Although we have not decided on an adoption agency yet and so could conceivably change our minds, we are pretty sure we’ll adopt from Ethiopia. Although many people are more familiar with adoption from Asian countries, Ethiopia’s adoption programs are growing fast (thanks, Angelina?), making it the 7th most popular country in 2005 and likely to be in the top 5 in 2006 (given that some countries like Russia are making adoption much more difficult these days). The needs in Africa are great due to extreme poverty; malaria, HIV/AIDS, and other diseases; war; and other factors. Ethiopia alone has an estimated 4 to 6 million children needing families. Despite these challenges, Ethiopian children are as healthy as any when adopted, and the country’s adoption system is now well established.
The fact that I (Wendy) am having trouble not including too much information about Africa here indicates the real reason we gravitated to Ethiopia: We have a love for Africa! We've long felt that if there were ever a place we wanted to visit or do missions work in, it would be somewhere in Africa more than anywhere else. The stories and needs capture our imaginations and tug at our hearts more than those of other places. I believe God gives different people an interest in different places and needs so that our attention and passion can be more focused and effective; He seems to have drawn us toward Africa. Who knew that God would allow us to one day not only visit Africa but also love one of His beautiful African people as part of our own family? We look forward to sharing with our child the miraculous story of how God planted the seeds in us long before one of their days came to be.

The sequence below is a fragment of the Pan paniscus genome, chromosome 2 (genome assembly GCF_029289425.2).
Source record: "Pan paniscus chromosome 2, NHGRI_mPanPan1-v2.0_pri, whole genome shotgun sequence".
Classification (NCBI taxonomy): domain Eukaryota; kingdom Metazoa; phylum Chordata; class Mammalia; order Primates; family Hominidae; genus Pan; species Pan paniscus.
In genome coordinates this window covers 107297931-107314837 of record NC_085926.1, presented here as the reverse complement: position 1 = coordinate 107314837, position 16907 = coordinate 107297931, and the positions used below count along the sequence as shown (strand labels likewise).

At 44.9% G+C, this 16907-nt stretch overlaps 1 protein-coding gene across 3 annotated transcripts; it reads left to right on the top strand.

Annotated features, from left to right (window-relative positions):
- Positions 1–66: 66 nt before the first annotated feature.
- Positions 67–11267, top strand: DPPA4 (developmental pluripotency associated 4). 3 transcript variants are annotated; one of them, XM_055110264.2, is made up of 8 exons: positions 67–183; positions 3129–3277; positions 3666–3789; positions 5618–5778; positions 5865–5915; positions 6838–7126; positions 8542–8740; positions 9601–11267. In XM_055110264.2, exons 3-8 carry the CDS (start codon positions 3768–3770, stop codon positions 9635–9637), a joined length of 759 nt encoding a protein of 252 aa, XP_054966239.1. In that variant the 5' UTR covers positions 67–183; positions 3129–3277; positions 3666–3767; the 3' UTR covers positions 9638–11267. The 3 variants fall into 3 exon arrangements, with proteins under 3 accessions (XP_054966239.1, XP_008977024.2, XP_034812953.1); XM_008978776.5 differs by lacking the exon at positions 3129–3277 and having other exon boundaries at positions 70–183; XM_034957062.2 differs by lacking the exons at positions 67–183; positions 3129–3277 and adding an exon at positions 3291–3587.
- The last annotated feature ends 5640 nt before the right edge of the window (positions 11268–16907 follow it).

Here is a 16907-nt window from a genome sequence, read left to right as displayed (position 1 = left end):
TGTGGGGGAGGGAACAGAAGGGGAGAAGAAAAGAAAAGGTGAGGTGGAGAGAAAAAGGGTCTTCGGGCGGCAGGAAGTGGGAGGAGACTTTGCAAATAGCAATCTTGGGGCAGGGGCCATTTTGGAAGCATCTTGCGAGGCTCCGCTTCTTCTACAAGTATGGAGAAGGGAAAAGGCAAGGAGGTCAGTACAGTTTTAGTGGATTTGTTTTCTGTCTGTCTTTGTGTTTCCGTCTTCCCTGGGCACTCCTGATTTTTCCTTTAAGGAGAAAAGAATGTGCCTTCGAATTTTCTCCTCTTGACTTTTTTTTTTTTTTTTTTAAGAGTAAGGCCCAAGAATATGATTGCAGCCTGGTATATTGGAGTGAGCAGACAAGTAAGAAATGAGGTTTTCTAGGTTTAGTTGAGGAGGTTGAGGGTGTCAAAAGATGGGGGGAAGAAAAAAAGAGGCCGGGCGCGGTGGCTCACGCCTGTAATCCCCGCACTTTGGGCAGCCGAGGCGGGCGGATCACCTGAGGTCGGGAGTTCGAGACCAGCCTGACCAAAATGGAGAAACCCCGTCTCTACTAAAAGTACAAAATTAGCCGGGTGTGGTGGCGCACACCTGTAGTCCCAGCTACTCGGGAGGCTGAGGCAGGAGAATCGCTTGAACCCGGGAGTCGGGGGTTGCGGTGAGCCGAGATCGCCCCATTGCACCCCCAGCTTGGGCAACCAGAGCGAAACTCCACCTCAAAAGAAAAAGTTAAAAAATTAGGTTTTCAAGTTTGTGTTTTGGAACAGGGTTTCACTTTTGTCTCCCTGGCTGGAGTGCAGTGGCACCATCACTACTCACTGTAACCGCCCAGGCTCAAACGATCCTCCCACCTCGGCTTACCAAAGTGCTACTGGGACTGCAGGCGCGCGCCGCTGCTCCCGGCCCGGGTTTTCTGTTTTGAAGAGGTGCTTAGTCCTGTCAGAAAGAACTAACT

4. Does that mean your child will be black?